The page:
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    Jamaica Inn

    Автор книги Daphne du Maurier

    Время прослушивания 03:42, Дата публикации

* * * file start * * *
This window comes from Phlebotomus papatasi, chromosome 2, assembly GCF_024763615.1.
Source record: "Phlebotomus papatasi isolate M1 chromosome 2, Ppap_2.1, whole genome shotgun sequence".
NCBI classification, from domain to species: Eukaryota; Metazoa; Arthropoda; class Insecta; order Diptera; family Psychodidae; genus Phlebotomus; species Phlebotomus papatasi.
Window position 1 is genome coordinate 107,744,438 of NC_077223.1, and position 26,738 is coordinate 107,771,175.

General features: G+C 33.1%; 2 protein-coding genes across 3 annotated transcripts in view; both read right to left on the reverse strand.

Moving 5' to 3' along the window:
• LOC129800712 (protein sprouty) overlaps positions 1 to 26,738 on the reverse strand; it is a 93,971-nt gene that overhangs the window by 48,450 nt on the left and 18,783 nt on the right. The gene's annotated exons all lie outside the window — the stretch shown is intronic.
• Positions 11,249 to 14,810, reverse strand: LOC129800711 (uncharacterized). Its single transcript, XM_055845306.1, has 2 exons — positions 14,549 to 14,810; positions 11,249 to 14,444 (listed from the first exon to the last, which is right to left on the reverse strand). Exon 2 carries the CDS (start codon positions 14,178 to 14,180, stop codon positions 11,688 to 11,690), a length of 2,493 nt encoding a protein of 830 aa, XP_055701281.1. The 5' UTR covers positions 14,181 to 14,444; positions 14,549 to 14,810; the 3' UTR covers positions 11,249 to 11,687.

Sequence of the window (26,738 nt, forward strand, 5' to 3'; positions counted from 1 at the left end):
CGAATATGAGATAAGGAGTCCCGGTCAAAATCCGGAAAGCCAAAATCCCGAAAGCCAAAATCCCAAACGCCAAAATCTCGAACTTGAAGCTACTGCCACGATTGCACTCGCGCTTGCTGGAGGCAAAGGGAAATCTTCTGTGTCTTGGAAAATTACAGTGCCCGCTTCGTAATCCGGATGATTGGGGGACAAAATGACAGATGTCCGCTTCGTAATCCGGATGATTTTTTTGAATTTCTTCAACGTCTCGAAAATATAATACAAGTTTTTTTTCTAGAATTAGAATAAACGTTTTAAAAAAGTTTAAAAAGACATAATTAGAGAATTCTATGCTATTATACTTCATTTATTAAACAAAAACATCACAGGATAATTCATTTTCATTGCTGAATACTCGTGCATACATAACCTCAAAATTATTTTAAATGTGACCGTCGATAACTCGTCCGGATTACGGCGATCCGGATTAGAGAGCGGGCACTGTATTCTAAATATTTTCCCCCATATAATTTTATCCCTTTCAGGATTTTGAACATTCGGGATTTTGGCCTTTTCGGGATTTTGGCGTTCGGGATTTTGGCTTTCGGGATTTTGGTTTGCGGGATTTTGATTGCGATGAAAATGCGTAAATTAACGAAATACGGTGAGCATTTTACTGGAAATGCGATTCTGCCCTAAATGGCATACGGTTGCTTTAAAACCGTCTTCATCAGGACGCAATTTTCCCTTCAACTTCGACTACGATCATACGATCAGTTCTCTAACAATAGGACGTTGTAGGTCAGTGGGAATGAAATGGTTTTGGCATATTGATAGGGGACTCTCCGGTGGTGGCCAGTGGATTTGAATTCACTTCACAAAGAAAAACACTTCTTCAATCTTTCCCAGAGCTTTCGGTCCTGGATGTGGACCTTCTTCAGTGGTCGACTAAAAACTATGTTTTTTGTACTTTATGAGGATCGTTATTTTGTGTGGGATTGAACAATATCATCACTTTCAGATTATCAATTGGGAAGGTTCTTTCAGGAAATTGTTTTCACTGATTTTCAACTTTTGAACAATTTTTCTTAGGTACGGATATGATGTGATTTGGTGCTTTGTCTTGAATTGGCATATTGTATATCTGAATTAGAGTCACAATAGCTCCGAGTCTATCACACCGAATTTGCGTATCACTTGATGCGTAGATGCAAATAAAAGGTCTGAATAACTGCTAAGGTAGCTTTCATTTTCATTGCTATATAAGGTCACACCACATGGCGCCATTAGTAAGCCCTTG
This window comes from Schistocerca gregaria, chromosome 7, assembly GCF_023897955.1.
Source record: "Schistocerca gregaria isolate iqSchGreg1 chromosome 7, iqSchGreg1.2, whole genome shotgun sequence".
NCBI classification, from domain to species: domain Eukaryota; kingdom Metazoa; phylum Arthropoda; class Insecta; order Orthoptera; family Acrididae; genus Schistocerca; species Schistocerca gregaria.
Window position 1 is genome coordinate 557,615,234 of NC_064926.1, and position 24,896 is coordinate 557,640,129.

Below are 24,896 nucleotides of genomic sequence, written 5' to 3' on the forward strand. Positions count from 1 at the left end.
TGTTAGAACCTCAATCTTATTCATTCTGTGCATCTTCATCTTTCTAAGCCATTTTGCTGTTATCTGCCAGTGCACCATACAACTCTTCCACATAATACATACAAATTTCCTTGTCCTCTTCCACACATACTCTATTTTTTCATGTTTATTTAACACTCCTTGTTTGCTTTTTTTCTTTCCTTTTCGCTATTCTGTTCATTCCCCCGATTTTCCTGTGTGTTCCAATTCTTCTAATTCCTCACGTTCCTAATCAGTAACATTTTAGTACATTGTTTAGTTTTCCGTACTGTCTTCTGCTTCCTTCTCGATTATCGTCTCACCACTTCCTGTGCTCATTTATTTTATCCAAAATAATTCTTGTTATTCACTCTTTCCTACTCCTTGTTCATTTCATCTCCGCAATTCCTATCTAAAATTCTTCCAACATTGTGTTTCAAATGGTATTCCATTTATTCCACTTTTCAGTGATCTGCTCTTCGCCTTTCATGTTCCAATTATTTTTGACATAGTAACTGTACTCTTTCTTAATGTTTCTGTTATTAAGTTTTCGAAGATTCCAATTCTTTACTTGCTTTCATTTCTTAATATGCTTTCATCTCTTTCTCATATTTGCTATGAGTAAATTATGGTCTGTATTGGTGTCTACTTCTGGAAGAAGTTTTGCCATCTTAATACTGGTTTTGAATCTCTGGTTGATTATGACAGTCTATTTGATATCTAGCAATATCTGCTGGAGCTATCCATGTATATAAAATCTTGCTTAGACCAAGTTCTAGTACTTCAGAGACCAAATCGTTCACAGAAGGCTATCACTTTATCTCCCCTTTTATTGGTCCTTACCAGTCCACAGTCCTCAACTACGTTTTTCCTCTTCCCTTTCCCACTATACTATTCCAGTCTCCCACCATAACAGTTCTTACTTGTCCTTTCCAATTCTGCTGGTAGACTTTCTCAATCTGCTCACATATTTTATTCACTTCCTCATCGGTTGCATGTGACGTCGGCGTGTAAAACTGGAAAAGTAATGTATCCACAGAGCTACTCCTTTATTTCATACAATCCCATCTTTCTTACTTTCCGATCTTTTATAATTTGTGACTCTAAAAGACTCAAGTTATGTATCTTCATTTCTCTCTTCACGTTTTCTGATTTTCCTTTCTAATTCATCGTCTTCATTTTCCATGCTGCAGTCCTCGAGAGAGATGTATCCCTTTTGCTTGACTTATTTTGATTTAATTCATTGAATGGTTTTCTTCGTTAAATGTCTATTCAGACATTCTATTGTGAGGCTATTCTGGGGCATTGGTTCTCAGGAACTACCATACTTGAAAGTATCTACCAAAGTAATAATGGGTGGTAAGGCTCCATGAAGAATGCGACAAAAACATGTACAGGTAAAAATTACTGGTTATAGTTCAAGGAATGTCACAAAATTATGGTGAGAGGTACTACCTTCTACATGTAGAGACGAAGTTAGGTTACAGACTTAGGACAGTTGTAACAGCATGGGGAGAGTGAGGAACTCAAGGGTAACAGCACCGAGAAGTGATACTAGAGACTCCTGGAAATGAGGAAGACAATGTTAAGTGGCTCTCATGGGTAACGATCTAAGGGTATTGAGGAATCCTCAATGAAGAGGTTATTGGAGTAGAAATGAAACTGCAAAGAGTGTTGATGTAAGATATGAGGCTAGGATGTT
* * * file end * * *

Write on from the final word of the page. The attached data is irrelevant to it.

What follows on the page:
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    It was a cold grey day in late November, and although it was now only a little after two o'clock in the afternoon the dark of a winter evening seemed to have come down over the hills, hiding them in mist. The air was cold, and in spite of the tightly closed windows, it found its way into the coach. There must have been a small crack in the roof, because now and again little drops of rain fell softly through onto the leather seats. The wind blew hard, and on high ground, it blew with such force that the whole body of the coach trembled and struggled to stay upright. The wheels of the coach sank into the holes in the road, and sometimes they threw up mud against the windows, where it mixed with the rain so that any view there might have been was blocked out. The few passengers sat close together for warmth. Mary Yellan was sitting where the drops of rain came through the crack in the roof. She brushed them away with impatient fingers. Although she was only 40 miles by road from what had been her home for 23 years, she was already beginning to miss it. The courage, which was so large a part of her, and had helped her so much during the long unhappiness of her mother's illness and death, was now shaken by this rain and wind. She remembered the letter from her aunt. The writer said that the news had shocked her; that she had had no idea that her sister was ill, because it was many years since she had been in Helford. And she went on: 'There have been changes with us that you will not know about. I no longer live in Bodmin, but nearly 12 miles outside it, on the road to Launceston. It's a wild and lonely spot, and if you were to come to us I should be glad of your company in wintertime. I have asked your uncle, and he does not object, he says, if you do not talk too much and will give help when it is needed. He cannot give you money or feed you for nothing, as you will understand. He will expect your help in the bar in return for your room and meals. You see, your uncle is the landlord of Jamaica Inn.' The letter was a strange message of welcome from the smiling Aunt Patience she remembered. A cold, empty letter, giving no word of comfort, and little information, except that she must not ask for money. Aunt Patience, with her silk skirts and delicate ways, the wife of an innkeeper! So it was that Mary Yellan found herself travelling north in the coach. Villages were scattered now, and there were few smiling faces at the doors of the small houses. There were almost no trees. The wind blew and the rain came with the wind. And so the coach rolled into Bodmin, grey and unwelcoming like the hills around it, and one by one the passengers collected up their things ready to leave - all except Mary, who sat still in her corner. The driver, his face a stream of rain, looked in at the window. 'Are you going on to Launceston?' he said. 'It'll be a wild drive tonight across the moors. You can stay in Bodmin, you know, and go on by coach in the morning. There'll be no one but you going on in this coach.'